Drastic Measures to Avoid Moral Failure

by ShaunKing on March 11, 2009 · 103 comments

Nothing will zap your marriage, ministry, or leadership greater than moral failure.  Several times a week I receive devastating emails and phone calls from people suffering the grave fallout from some type of scandal. Moral failure leaves behind a certain residue that is just really hard for most folk to overcome and should be avoided like the plague.

Many people see me as an example of how to be a husband, parent, and leader with integrity and I am thankful for this, but it’s not easy and it takes a lot of effort on my part and help from other people.  In fact, I take pretty drastic measures to avoid moral failure.  I’d advise you to do the same thing.

I’m not bragging. Heck – some of you may even think that what I am about to say is weird, but my wife is the only woman I have ever had sex with. We’ve been together since I was 16 (I’m 29 now) and I have been able to avoid moral failure in my marriage by going the extra mile to do what many others might find ridiculous.  Two of my favorite pastors (and bloggers) – Perry Noble & Craig Groeschel -recently shared the measures they take to avoid moral failure and I want to share mine as well.

Here is what Craig said he does.

Here is what Perry said he does.

Here are a four things that I do:

  • My wife (and other people) has access to every cell phone, laptop, bank account, email account, voicemail, social network, text message, etc. that I have or use.  No one has the time (or desire) to police these accounts word for word, but they are monitored.
  • I go to great lengths to never be alone with another woman and have done this for the past 10+ years.  It’s not that I think women are falling all over me (they aren’t), but I don’t even want the appearance or possibility of failure to be out there.  Some people actually see this as some type of admission of weakness on my part.  Maybe so, but I don’t care.  The proof that it works is my marriage.
  • I have other people in authority that I answer to and moral covenants that I have signed off on with consequences for moral failure.  It appears that being a lone ranger is a major cause of moral failure for the majority of people.
  • I surround myself with great examples of what it means to have integrity in life and marriage.  Simply seeing and being around these folk keeps me encouraged.  It’s much easier to live a certain lifestyle in a community of people doing the same thing.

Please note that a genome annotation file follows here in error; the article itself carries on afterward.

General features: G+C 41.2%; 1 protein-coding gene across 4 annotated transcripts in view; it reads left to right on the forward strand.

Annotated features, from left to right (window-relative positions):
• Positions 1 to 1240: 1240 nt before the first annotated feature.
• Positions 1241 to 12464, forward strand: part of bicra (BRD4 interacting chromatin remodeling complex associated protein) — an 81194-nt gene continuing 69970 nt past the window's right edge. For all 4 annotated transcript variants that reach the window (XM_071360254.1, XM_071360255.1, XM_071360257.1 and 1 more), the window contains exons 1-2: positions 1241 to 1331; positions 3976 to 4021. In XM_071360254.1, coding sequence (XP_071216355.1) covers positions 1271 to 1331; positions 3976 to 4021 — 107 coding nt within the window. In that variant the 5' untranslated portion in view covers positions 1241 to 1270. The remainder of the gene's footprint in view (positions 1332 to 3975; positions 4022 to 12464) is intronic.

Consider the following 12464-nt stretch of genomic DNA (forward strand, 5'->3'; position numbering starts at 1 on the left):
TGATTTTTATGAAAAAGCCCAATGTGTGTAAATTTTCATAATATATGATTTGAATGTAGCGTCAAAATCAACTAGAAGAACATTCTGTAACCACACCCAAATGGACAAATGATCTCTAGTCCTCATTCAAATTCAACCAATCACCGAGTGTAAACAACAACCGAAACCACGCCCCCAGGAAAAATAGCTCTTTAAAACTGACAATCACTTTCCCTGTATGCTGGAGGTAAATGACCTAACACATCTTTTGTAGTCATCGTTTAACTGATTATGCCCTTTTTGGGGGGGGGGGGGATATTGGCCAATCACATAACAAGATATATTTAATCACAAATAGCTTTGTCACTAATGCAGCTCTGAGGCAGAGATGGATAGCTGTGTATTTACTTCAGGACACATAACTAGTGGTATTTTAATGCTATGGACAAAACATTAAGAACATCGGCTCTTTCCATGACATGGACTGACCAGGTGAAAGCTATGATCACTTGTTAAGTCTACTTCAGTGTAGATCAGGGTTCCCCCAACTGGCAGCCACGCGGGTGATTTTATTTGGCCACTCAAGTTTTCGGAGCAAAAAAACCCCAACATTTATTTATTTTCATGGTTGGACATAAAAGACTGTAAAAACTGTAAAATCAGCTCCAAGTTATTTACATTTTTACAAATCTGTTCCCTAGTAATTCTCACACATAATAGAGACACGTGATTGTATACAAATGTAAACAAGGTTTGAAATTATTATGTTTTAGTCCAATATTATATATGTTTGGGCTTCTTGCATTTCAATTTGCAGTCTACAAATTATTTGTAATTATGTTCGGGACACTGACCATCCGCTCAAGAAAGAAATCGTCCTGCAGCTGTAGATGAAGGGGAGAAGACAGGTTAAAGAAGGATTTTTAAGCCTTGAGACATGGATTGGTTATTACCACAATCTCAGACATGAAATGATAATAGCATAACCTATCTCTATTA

Do you have any strategies or measures that you take?  I’d love to hear them!

  • http://www.passionburnswithin.worpress.com Jason

    Absolutely agree. When I got married I offended many of my female friends by refusing to go out to lunch with them anymore. My reasoning was that if i was going to be a minister in a church people would see me out with a woman who was not my wife and wonder and probably talk. It would not matter how I felt about the person I was with.

  • anon

    Shaun – spot on, great timing, amazing vunerability & honesty. Thank you.

  • http://pastorharrisblog.blogspot.com/ Willie

    Same here…whenever I'm counseling with anyone I always have an armorbearer nearby especially when it's a female. Sometimes it seems like overkill, but it's worth having the backup to protect your reputation as well as the person you're meeting with.

  • Tarena

    Thank you Pastor Shaun for another blog post that is spot on and timely with what is going on in the world and in my life in particular. I have had debates with men who swear that it is a man's nature to lust after and sleep with several women… and that it is ok to do so! So called "spirtual" men! You are living proof of a man who has made a conscious decision to stay on the path of morality. I have a new level of respect and admiration for you! Perhaps you can post another blog specifically about sexual immorality in the Church. Recently, I had been dealing with an issue that involved this very thing. If you care to comment, I will be happy to share this experience with you.